How Much Time Do You Spend Marketing Your Business? [Poll]

How Much Time Do You Spend Marketing Your Business?

You know it’s important — whether you use social media, local advertising or pass out business cards at the local Kiwanis Club.

It also may be tough if you’d rather be refining your product or service, filling orders or attending to just about anyone of the thousand other details that go along with operating a small business. But like it or not, especially in the beginning, you need to spend some time marketing to get your business off the ground.

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Once you’ve delighted some customers, of course, they’ll spreading your name around — through word of mouth, the very best marketing there is. But in the beginning, it’s all up to you!

A survey by Constant Contact, recently, suggested the average small business spends up to 20 hours a week on marketing. How does this compare to your experience? So let us know:

How Much Time Do You Spend Marketing Your Business?

Take a minute to answer our poll and check back often to see how the votes are stacking up for or against your choice.

How Much Time Do You Spend Marketing Your Business?

  • 20 hours per week (28%, 144 Votes)
  • Who has time for marketing? (24%, 124 Votes)
  • 5 hours per week (21%, 106 Votes)
  • 10 hours per week (18%, 94 Votes)
  • 15 hours per week (9%, 46 Votes)

Total Voters: 514

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Time Photo via Shutterstock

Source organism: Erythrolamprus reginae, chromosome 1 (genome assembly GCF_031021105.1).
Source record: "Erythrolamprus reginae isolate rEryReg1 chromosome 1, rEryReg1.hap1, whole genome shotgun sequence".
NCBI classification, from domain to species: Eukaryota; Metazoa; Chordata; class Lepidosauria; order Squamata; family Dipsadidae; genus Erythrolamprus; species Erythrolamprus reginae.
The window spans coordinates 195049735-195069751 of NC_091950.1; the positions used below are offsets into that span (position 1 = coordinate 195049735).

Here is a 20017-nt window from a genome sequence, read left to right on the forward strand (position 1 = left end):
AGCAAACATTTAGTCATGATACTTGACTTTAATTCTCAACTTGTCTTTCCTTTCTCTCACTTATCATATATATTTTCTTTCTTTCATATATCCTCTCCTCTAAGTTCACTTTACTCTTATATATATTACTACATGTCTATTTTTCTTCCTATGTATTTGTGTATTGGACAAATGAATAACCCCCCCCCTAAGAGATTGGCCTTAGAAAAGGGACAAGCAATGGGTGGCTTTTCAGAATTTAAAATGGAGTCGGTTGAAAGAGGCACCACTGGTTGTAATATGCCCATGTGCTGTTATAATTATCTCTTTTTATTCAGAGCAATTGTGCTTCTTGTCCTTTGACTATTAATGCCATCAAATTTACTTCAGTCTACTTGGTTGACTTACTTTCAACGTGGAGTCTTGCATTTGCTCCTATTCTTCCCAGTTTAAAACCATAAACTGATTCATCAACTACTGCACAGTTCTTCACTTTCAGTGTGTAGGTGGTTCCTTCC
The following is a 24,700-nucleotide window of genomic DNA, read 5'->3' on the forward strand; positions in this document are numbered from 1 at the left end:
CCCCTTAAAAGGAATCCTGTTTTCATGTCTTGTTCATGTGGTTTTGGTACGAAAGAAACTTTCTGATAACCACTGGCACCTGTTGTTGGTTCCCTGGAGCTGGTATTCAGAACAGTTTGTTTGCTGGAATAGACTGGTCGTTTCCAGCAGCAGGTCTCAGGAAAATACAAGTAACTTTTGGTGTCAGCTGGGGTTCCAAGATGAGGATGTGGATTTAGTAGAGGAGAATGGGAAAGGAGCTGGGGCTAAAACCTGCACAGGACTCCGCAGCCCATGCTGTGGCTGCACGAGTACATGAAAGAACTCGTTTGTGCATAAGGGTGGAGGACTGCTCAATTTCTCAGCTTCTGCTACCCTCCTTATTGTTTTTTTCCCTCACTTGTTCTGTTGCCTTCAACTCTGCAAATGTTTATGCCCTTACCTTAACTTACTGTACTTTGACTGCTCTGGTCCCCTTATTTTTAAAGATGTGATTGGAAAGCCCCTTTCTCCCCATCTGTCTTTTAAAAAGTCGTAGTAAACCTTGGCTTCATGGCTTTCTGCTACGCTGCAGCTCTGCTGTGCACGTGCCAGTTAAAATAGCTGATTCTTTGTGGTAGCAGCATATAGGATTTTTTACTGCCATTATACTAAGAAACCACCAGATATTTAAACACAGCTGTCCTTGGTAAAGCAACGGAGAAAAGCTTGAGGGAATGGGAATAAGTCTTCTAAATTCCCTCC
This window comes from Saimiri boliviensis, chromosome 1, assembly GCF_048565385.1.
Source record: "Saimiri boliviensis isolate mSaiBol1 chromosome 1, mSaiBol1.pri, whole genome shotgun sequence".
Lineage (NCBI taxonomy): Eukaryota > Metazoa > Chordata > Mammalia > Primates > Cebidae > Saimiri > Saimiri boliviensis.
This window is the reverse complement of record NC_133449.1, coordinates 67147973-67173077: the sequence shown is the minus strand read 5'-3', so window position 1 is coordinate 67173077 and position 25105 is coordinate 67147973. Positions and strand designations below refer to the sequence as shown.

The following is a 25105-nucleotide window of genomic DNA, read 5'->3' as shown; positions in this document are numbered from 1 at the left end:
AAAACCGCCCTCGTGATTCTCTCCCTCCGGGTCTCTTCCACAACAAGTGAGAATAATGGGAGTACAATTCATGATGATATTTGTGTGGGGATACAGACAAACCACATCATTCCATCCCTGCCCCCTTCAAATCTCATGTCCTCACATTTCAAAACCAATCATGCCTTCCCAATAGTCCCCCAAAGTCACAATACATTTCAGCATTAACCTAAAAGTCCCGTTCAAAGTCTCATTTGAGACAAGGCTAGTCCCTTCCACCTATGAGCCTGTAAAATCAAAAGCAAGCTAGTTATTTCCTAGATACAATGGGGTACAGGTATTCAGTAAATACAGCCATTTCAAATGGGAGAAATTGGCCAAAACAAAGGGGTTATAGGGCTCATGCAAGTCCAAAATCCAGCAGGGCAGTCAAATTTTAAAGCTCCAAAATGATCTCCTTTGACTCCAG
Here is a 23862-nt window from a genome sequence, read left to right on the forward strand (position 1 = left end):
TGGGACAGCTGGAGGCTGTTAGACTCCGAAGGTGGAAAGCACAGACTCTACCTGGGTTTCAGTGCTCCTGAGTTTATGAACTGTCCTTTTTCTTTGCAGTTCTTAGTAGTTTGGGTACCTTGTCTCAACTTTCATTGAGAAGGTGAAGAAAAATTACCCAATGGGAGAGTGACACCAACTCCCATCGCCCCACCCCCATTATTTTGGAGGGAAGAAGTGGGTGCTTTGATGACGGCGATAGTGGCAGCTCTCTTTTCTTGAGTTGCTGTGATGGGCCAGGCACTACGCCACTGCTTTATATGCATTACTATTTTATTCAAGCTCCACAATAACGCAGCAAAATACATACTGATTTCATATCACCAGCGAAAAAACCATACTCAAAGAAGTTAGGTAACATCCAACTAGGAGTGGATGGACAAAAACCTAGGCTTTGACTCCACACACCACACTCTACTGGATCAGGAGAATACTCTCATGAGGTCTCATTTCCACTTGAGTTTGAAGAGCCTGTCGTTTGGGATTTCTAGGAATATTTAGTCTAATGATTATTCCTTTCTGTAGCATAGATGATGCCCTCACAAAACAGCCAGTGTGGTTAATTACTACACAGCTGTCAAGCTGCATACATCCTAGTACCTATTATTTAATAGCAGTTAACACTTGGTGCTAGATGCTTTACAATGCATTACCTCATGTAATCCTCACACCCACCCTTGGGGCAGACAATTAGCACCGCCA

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Shawn Hessinger Shawn Hessinger is the Executive Editor for Small Business Trends and a professional journalist with more than 20 years experience in traditional and digital media for trade publications and news sites. He is a member of the Society of Professional Journalists and has served as a beat reporter, columnist, editorial writer, bureau chief and managing editor for the Berks Mont Newspapers.

One Reaction
  1. I think the answers to choose from would be better placed if they were described in percentages of a work week because not all businesses answering this poll work 40 hour work weeks. Any of them could range from 1 hour per week to 100 hours per week. The results can’t really educate viewers or provide insight to how much advertising time is spent when it’s quantified with discreet numbers. However, a percentage based value system can do the opposite effect because it’s relational.

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